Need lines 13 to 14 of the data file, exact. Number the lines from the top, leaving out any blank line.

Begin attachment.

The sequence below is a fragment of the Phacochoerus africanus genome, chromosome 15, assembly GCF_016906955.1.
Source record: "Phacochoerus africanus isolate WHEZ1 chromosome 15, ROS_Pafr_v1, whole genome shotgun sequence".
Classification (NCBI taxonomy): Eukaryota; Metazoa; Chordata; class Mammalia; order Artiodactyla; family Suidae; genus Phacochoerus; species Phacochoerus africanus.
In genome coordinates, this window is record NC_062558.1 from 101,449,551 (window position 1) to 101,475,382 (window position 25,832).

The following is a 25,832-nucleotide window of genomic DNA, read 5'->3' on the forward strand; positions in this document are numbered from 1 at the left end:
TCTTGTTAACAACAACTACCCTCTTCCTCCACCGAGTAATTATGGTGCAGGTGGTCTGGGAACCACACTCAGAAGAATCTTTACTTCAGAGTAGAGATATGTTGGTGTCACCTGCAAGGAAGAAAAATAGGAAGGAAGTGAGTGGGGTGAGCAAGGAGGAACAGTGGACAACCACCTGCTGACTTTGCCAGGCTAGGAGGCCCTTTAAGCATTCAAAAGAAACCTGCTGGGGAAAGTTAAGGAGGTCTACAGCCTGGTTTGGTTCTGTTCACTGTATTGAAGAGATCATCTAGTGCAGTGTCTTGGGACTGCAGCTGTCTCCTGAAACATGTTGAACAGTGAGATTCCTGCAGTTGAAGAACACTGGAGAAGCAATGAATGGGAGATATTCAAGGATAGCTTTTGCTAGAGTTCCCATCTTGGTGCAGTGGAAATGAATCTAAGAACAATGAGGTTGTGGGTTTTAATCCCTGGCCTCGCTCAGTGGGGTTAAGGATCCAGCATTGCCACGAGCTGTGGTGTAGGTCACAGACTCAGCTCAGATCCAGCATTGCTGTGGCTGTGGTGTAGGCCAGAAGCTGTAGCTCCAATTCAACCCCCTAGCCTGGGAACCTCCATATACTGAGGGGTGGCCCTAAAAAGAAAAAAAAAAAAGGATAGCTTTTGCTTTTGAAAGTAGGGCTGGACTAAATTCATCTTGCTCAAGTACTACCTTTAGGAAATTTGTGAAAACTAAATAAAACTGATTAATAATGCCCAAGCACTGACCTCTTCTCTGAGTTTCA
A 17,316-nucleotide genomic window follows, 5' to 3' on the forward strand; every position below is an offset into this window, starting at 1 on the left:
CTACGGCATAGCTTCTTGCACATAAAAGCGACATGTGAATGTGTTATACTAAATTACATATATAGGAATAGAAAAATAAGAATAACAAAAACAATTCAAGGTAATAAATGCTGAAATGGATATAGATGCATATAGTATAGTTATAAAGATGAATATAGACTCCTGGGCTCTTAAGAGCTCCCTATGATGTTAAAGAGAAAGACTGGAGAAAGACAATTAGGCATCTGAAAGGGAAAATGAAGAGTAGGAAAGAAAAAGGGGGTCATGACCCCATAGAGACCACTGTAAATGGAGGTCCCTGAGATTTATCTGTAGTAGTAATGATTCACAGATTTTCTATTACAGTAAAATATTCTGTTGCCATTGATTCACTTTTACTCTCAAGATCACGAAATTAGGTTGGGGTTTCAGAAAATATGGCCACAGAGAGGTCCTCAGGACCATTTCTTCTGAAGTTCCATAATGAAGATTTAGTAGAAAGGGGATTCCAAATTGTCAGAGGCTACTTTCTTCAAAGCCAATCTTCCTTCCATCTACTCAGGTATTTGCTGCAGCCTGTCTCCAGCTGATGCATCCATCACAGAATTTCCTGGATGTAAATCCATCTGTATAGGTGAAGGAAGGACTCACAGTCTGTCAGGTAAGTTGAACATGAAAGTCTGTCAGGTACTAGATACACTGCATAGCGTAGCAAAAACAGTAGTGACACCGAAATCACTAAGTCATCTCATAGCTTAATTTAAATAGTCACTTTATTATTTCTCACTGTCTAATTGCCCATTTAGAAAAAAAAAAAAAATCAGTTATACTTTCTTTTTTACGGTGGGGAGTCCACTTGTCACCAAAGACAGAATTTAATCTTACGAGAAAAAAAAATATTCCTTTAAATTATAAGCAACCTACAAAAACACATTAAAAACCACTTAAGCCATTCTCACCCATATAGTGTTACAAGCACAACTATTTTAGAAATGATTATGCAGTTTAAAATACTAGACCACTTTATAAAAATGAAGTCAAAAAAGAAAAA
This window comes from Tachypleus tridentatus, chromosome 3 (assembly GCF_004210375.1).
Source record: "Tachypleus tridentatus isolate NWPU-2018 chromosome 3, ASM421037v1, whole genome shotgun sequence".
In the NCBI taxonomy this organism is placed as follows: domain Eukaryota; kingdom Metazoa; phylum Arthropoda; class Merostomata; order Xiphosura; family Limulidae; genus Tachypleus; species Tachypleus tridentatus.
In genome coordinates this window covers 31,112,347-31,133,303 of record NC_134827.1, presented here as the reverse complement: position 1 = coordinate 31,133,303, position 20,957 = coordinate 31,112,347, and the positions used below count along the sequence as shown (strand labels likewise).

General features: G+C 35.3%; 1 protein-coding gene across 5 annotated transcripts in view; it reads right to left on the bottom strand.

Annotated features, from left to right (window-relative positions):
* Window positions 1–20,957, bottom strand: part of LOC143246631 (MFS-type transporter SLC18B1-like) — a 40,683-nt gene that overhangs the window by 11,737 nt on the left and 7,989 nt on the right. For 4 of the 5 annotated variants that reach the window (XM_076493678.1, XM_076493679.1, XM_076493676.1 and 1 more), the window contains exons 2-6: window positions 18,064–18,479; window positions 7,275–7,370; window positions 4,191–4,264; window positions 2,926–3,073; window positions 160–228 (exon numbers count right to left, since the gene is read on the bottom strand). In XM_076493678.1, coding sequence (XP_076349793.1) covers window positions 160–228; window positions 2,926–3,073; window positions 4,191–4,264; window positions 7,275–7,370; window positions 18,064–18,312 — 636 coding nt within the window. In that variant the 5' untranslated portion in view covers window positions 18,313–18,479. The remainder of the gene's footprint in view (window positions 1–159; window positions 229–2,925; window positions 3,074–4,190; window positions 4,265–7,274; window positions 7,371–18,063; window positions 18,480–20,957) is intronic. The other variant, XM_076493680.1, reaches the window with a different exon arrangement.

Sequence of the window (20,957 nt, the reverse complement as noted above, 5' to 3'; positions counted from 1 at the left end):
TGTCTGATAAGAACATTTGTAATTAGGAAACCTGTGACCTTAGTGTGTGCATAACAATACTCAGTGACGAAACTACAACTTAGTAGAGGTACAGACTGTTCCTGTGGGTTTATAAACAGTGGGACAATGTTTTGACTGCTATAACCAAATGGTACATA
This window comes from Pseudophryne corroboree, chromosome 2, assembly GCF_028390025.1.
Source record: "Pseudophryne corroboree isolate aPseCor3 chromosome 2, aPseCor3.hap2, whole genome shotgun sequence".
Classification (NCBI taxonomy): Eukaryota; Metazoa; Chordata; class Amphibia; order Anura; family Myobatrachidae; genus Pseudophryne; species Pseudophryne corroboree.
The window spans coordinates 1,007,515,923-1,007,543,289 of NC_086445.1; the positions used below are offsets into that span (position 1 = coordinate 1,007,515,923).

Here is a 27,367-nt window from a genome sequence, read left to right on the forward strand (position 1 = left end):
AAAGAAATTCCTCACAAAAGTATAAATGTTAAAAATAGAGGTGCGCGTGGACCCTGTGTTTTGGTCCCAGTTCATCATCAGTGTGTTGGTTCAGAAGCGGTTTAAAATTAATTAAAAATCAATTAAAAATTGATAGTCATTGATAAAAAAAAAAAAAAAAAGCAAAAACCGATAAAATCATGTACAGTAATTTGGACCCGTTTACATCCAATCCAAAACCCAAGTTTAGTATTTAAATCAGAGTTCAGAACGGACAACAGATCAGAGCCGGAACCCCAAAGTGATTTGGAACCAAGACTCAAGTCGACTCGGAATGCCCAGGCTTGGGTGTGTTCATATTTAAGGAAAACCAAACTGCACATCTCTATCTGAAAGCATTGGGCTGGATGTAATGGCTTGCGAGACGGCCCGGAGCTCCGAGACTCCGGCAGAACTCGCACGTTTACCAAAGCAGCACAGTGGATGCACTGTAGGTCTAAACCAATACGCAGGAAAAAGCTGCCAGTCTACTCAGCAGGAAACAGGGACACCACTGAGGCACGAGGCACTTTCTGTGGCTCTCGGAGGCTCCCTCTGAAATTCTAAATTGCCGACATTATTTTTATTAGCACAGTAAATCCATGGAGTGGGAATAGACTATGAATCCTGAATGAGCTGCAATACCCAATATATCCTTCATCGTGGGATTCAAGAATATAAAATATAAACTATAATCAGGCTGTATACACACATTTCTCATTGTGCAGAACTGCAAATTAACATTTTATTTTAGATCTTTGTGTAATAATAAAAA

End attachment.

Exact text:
General features: G+C 35.3%; 1 protein-coding gene across 5 annotated transcripts in view; it reads right to left on the bottom strand.

Annotated features, from left to right (window-relative positions):